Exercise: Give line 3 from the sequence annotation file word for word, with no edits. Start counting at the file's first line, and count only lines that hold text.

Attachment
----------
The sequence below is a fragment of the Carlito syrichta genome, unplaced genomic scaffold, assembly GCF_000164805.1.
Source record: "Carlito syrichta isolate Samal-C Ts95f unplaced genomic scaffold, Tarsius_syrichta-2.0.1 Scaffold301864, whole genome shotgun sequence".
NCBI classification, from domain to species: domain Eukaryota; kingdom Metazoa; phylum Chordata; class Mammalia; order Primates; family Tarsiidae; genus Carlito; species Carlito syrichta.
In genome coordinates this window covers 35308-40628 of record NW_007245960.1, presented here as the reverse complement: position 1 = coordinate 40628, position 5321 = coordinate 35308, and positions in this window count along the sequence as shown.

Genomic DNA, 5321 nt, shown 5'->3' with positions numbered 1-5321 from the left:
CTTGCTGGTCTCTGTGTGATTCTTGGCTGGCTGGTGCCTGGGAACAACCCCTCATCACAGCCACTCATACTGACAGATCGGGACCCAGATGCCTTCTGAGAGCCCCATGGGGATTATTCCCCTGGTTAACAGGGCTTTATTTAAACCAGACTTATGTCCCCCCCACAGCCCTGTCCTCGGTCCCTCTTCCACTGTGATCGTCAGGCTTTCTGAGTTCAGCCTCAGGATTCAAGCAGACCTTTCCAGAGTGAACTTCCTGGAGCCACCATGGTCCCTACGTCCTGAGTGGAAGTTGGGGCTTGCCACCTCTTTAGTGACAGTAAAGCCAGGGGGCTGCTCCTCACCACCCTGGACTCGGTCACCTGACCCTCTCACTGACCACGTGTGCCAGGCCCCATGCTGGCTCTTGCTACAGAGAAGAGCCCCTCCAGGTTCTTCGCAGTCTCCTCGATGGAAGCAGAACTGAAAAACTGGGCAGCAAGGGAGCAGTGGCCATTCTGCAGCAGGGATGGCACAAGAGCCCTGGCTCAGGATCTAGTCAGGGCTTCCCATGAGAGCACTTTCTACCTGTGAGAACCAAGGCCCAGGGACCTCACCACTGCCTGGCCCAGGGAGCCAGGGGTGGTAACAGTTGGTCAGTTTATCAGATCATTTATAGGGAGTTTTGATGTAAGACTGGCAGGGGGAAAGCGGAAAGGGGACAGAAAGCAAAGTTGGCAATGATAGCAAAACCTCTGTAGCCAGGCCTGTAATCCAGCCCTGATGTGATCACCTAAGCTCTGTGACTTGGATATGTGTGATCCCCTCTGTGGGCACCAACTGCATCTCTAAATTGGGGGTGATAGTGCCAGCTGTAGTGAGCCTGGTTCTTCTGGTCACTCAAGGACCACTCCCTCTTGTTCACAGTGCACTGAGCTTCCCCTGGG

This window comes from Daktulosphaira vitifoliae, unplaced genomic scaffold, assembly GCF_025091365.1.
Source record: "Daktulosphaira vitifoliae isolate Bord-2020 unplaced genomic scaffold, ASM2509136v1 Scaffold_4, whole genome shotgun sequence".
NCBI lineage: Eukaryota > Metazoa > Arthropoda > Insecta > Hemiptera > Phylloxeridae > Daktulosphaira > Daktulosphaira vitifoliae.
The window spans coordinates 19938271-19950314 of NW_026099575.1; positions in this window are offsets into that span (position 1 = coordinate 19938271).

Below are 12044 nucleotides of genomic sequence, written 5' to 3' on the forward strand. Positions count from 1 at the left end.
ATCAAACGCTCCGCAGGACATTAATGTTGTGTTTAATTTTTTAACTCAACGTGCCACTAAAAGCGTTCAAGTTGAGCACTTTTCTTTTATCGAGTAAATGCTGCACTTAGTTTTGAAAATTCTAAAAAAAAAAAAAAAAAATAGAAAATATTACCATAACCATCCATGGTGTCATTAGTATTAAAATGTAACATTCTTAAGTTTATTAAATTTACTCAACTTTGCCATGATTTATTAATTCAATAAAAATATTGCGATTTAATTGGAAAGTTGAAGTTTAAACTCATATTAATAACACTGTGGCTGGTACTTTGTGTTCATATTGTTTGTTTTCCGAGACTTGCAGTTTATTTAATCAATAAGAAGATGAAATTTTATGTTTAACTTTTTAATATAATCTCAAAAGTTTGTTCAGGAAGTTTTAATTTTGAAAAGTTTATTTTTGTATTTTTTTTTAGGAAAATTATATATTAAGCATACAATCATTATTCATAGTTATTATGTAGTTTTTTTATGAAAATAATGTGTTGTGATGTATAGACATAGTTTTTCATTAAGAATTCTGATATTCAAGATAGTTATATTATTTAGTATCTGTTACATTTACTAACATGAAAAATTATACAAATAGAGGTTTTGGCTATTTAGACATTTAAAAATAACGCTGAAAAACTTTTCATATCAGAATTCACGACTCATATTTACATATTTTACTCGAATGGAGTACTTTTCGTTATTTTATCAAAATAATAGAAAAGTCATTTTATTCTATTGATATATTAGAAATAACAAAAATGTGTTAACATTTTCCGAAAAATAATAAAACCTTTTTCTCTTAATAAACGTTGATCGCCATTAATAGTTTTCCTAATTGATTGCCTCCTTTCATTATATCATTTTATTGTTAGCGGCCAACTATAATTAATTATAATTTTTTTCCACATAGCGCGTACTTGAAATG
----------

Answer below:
NCBI classification, from domain to species: domain Eukaryota; kingdom Metazoa; phylum Chordata; class Mammalia; order Primates; family Tarsiidae; genus Carlito; species Carlito syrichta.